Background: Endoscopically defined mucosal healing in Crohn’s disease is associated with improved outcomes. Panenteric capsule endoscopy enables a single non-invasive assessment of small and large bowel mucosal inflammation. Aims and methods: This multicentre observational study of patients with suspected and established Crohn’s disease examined the feasibility, safety and impact on patient outcomes of panenteric capsule endoscopy in routine clinical practice. The potential role in assessment of disease severity and extent by a comparison with existing clinical and biochemical markers is examined. Results: Panenteric capsule endoscopy was performed on 93 patients (71 with established and 22 with suspected Crohn’s disease). A complete examination occurred in 85% (79/93). Two cases (2.8%) of capsule retention occurred in patients with established Crohn’s disease. Panenteric capsule resulted in management change in 38.7% (36/93) patients, including 64.6% (32/48) of those with an established diagnosis whose disease was active, and all three patients with newly diagnosed Crohn’s disease. Montreal classification was upstaged in 33.8% of patients with established Crohn’s disease and mucosal healing was demonstrated in 15.5%. Proximal small bowel disease upstaged disease in 12.7% and predicted escalation of therapy (odds ratio 40.3, 95% confidence interval 3.6–450.2). Raised C-reactive protein and faecal calprotectin were poorly sensitive in detecting active disease (0.48 and 0.59 respectively). Conclusions: Panenteric capsule endoscopy was feasible in routine practice and the ability to detect proximal small bowel disease may allow better estimation of prognosis and guide treatment intensification. Panenteric capsule endoscopy may be a suitable non-invasive endoscopic investigation in determining disease activity and supporting management decisions.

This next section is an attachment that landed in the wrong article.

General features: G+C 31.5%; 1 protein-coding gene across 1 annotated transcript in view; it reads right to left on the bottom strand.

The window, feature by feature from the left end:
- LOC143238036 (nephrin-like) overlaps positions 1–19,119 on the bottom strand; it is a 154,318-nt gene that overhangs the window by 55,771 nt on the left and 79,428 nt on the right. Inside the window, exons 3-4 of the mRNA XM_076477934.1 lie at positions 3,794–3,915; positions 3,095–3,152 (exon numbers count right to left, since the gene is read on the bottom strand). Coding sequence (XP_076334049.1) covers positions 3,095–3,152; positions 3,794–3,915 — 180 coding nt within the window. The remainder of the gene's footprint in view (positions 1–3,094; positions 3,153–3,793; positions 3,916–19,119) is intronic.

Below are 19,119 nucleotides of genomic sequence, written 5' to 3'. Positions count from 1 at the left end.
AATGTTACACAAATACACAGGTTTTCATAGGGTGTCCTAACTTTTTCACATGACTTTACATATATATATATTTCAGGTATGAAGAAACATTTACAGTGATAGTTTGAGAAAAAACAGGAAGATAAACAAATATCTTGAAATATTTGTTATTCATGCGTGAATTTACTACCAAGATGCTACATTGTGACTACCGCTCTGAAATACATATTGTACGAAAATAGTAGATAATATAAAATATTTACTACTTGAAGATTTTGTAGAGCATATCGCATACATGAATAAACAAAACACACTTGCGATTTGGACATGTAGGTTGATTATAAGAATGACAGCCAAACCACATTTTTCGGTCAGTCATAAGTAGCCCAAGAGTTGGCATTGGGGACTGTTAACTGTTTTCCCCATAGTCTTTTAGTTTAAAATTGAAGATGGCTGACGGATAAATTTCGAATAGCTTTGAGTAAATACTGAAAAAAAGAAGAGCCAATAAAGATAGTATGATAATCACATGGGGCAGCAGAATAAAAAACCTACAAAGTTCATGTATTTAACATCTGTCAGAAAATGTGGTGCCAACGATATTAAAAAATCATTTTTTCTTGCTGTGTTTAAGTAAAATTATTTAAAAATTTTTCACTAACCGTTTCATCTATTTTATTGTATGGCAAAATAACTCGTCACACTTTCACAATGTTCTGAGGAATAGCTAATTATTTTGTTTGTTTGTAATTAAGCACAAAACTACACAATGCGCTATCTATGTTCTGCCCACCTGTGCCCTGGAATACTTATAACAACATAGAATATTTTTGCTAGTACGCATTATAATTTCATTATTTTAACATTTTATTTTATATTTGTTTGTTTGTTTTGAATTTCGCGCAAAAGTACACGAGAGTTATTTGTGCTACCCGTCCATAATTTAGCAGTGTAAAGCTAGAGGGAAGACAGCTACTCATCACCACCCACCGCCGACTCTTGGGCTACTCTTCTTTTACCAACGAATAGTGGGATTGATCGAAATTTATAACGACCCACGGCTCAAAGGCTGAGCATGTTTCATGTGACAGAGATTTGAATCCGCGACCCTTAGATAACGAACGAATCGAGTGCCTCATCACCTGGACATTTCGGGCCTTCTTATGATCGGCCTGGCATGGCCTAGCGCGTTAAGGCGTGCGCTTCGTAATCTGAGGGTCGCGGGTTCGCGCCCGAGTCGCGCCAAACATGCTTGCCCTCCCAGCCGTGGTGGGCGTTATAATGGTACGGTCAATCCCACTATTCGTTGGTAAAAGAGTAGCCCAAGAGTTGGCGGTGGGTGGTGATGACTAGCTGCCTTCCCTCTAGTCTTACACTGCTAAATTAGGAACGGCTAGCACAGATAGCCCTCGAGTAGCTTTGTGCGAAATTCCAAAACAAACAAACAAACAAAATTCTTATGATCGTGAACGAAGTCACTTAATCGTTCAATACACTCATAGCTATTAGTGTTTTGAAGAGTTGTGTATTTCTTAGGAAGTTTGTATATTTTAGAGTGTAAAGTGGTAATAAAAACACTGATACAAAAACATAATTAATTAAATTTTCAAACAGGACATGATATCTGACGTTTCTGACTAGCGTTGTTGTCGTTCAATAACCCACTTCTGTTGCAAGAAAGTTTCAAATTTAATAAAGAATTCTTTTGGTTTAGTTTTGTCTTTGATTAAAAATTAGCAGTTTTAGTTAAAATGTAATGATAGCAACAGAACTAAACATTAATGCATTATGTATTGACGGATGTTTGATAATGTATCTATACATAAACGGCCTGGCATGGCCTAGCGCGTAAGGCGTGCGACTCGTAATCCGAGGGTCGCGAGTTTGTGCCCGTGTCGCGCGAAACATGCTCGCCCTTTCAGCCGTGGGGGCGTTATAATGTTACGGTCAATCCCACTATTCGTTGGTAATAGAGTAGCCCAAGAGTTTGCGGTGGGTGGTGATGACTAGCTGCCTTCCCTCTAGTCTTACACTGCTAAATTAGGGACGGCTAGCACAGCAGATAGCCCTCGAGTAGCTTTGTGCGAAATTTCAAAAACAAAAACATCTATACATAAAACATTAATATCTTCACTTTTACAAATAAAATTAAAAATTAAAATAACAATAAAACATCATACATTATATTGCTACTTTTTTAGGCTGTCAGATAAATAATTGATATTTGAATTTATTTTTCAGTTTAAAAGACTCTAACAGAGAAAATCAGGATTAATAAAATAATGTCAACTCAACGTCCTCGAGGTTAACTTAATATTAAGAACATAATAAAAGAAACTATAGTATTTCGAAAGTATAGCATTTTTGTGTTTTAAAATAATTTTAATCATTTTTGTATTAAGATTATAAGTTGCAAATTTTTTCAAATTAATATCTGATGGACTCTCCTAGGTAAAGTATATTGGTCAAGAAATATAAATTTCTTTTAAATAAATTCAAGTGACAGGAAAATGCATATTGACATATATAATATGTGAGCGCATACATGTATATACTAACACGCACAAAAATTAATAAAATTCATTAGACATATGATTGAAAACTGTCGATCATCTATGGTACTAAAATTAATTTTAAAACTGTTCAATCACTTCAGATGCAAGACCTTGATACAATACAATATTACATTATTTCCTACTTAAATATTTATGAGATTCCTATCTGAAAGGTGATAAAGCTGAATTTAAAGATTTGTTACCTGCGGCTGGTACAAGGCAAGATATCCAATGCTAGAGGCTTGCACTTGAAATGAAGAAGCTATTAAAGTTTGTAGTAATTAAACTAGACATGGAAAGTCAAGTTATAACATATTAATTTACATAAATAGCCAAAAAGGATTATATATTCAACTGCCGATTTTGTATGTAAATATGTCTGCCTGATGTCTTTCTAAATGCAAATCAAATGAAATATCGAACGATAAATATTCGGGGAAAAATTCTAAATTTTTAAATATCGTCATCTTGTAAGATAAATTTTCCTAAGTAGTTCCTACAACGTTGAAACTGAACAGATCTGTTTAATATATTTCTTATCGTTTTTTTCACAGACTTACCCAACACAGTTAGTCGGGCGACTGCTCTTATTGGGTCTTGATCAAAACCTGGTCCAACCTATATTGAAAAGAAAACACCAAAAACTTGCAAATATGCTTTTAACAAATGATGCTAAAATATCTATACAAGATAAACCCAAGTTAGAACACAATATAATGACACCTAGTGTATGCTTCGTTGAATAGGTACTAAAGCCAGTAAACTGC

- a novel panenteric capsule endoscope
- patient management
- PillCam Crohn’s
- proximal small bowel Crohn’s disease
ASJC Scopus subject areas